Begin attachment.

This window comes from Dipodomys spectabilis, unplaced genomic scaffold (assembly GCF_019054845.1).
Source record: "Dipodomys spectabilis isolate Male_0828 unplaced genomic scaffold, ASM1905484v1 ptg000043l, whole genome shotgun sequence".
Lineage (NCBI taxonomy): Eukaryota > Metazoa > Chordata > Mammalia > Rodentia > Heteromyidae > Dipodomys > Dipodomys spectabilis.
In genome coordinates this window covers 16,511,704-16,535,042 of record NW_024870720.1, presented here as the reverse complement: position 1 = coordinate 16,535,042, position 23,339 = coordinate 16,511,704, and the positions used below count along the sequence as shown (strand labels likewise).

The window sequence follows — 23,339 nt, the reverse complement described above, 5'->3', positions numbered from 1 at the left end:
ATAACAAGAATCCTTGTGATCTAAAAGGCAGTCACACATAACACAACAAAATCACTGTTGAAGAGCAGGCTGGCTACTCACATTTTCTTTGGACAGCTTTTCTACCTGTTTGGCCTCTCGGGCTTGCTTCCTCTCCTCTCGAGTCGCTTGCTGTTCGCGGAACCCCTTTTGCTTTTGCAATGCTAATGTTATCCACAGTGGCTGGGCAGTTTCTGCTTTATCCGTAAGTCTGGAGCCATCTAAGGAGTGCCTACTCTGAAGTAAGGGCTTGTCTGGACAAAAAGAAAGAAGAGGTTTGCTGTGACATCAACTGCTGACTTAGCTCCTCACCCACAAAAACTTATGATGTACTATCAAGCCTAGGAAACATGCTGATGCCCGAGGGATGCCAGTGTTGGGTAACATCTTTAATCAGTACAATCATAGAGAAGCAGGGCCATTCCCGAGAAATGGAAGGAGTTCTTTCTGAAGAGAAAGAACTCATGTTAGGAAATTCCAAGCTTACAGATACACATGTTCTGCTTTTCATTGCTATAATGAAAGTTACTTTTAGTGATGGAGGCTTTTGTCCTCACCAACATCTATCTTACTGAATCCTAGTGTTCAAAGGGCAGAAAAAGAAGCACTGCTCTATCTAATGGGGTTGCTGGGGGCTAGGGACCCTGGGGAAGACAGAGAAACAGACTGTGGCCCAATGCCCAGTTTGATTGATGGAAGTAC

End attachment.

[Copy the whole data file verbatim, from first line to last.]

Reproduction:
This window comes from Dipodomys spectabilis, unplaced genomic scaffold (assembly GCF_019054845.1).
Source record: "Dipodomys spectabilis isolate Male_0828 unplaced genomic scaffold, ASM1905484v1 ptg000043l, whole genome shotgun sequence".
Lineage (NCBI taxonomy): Eukaryota > Metazoa > Chordata > Mammalia > Rodentia > Heteromyidae > Dipodomys > Dipodomys spectabilis.
In genome coordinates this window covers 16,511,704-16,535,042 of record NW_024870720.1, presented here as the reverse complement: position 1 = coordinate 16,535,042, position 23,339 = coordinate 16,511,704, and the positions used below count along the sequence as shown (strand labels likewise).

The window sequence follows — 23,339 nt, the reverse complement described above, 5'->3', positions numbered from 1 at the left end:
ATAACAAGAATCCTTGTGATCTAAAAGGCAGTCACACATAACACAACAAAATCACTGTTGAAGAGCAGGCTGGCTACTCACATTTTCTTTGGACAGCTTTTCTACCTGTTTGGCCTCTCGGGCTTGCTTCCTCTCCTCTCGAGTCGCTTGCTGTTCGCGGAACCCCTTTTGCTTTTGCAATGCTAATGTTATCCACAGTGGCTGGGCAGTTTCTGCTTTATCCGTAAGTCTGGAGCCATCTAAGGAGTGCCTACTCTGAAGTAAGGGCTTGTCTGGACAAAAAGAAAGAAGAGGTTTGCTGTGACATCAACTGCTGACTTAGCTCCTCACCCACAAAAACTTATGATGTACTATCAAGCCTAGGAAACATGCTGATGCCCGAGGGATGCCAGTGTTGGGTAACATCTTTAATCAGTACAATCATAGAGAAGCAGGGCCATTCCCGAGAAATGGAAGGAGTTCTTTCTGAAGAGAAAGAACTCATGTTAGGAAATTCCAAGCTTACAGATACACATGTTCTGCTTTTCATTGCTATAATGAAAGTTACTTTTAGTGATGGAGGCTTTTGTCCTCACCAACATCTATCTTACTGAATCCTAGTGTTCAAAGGGCAGAAAAAGAAGCACTGCTCTATCTAATGGGGTTGCTGGGGGCTAGGGACCCTGGGGAAGACAGAGAAACAGACTGTGGCCCAATGCCCAGTTTGATTGATGGAAGTAC